Tuesday, Oct. 15
Latest News
  1. Palestinian goverment: 26 million in development of ministries
  2. Rudeineh: Washington us unable to achieve anything by itself
  3. US: “No plan for unilateral annexation by Israel of the West Bank"
  4. Cluster of incendiary balloons land in southern Israel
  5. Palestinian FM condemns Germany's vote to define BDS as 'anti-Semitic'
  6. Israeli forces forcibly evict Muslim worshipers from Al-Aqsa
  7. Israeli forces detain 14-year-old Palestinian near Ramallah
  8. Erekat: Deviation from peace terms of reference doomed to fail
  9. Iceland's Hatari shocks Eurovision with Palestinian flags
  10. UNRWA: 4 Palestinian children killed in attack on Syria refugee camp

Israel evicts settlers from Hebron building

April 4, 2012 2:56 P.M. (Updated: April 6, 2012 6:20 P.M.)
JERUSALEM (Reuters) -- Israeli police evicted Jewish settlers Wednesday from a building they said they had bought from a Palestinian in the heart of the West Bank city of Hebron.

The presence of the 15 settlers in the two-story structure had caused divisions within Israeli Prime Minister Benjamin Netanyahu's mainly right-wing cabinet, where Defense Minister Ehud Barak, leader of a centrist party, has pushed for eviction.

Netanyahu had asked Barak to give the settlers more time so they could present legal evidence of their claim to ownership of the building, which has been disputed by Palestinian authorities.

But security officials said the settlers had entered without the approval of Israeli security authorities in a particularly sensitive area in the occupied West Bank. A statement issued by Barak's office hours before the eviction said the government had a duty to "uphold the rule of law."

Israeli police spokesman Micky Rosenfeld said police and paramilitary border police carried out the eviction in accordance with a government decision. There was no violence.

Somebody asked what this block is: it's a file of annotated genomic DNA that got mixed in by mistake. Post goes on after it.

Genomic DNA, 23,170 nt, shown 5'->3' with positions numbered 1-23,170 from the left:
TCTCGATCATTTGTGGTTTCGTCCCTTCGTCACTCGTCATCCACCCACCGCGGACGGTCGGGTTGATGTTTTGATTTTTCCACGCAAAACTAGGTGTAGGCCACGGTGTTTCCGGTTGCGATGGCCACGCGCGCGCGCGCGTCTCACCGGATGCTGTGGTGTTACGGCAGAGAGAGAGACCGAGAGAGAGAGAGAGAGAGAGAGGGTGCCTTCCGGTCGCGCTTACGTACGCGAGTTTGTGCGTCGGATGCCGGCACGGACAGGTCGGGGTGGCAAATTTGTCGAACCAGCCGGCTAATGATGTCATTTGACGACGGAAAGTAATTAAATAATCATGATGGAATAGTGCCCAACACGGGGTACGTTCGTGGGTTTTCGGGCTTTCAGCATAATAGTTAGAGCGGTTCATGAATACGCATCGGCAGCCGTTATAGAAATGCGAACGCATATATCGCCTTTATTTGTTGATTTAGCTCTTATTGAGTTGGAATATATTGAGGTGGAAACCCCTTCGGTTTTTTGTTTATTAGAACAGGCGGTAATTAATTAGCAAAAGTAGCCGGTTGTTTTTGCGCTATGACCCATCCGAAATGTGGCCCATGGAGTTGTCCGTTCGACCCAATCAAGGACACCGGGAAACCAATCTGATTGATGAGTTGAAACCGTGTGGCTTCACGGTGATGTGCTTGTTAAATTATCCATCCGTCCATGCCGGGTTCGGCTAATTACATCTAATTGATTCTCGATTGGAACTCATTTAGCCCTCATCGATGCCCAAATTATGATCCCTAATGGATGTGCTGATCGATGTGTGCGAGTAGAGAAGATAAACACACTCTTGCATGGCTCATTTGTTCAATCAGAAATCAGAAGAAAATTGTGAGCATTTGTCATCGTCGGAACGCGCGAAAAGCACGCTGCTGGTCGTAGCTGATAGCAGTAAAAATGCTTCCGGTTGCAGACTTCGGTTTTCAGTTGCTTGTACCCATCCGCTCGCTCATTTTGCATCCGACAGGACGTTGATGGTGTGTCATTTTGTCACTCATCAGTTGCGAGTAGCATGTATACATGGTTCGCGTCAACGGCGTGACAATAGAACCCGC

The settlers had sought to expand an illegal settlement of some 500 Israelis in the heart of Hebron, a city that is home to about 250,000 Palestinians.

Though politically strong, Netanyahu has faced questions within his Likud party and other right-wing coalition partners about his commitment to the settlers, many of whom see themselves as exercising a Jewish birthright to biblical land.

In an announcement issued just minutes before the settlers were removed from the building, Netanyahu said he would soon ask the government to grant formal status to three West Bank settler outposts built more than a decade ago without state permission.

Netanyahu's move to approve those outposts retroactively raised speculation he was trying to mollify settler leaders angered by the Hebron eviction.

About 500,000 Israelis and 2.5 million Palestinians live in the West Bank and East Jerusalem, areas which, along with the Gaza Strip, were captured by Israel in the 1967 Middle East war.

Settlements are illegal under international law.
Most Read
Powered By: HTD Technologies
Ma'an News Agency
All rights reserved © 2005-2015